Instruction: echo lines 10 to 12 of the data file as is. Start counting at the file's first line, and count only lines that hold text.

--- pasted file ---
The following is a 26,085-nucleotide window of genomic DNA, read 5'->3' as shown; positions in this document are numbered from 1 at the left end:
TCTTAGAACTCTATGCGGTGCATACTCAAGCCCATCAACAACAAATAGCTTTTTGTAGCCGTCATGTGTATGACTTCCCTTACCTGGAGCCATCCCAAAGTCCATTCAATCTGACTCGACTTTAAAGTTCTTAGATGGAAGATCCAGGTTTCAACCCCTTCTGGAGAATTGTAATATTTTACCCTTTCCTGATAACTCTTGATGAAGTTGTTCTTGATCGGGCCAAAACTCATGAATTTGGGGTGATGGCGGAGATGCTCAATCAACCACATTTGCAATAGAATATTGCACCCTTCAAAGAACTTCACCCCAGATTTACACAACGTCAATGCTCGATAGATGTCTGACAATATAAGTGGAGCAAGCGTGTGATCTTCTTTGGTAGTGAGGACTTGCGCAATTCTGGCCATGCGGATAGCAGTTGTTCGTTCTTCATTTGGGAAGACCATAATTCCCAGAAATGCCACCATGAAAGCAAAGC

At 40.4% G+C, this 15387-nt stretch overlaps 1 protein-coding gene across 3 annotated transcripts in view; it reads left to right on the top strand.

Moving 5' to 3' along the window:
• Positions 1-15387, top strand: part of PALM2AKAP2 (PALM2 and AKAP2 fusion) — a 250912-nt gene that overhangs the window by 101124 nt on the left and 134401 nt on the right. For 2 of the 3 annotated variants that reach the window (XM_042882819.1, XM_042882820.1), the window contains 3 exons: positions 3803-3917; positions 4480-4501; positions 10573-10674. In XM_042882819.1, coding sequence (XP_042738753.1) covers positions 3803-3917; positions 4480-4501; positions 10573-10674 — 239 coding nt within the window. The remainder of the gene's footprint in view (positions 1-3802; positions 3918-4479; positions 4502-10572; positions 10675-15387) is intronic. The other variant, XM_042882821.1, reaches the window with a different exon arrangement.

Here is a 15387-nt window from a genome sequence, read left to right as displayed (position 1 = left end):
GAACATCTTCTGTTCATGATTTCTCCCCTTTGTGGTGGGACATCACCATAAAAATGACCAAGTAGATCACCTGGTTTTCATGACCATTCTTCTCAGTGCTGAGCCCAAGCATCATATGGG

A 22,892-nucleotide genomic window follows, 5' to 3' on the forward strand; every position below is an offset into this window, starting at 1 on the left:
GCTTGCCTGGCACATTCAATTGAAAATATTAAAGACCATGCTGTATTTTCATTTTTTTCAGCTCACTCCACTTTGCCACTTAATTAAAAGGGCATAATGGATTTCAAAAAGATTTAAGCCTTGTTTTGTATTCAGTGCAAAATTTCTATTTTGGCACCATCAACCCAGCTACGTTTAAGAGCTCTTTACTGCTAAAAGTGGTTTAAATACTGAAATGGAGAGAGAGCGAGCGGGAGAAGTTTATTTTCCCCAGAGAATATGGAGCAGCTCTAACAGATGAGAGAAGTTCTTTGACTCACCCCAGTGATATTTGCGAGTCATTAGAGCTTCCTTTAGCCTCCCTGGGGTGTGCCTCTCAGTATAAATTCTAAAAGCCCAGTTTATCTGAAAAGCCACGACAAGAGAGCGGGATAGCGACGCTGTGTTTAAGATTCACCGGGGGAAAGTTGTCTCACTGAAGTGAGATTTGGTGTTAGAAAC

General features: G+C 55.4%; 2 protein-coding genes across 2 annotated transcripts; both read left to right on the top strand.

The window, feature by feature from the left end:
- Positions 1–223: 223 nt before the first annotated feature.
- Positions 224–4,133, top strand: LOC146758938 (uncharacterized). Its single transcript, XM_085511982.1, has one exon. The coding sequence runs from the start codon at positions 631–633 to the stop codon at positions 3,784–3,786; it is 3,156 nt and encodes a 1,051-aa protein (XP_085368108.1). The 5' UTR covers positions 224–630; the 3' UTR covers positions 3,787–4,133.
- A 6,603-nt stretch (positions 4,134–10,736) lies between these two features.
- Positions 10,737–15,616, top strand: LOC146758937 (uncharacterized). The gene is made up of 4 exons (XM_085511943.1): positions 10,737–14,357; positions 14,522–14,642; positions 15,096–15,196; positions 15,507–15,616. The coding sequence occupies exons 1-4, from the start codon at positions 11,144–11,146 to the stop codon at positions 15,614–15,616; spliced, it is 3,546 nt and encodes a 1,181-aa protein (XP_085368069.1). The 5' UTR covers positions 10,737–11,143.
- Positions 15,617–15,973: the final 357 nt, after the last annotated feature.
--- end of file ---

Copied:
General features: G+C 55.4%; 2 protein-coding genes across 2 annotated transcripts; both read left to right on the top strand.

The window, feature by feature from the left end:
- Positions 1–223: 223 nt before the first annotated feature.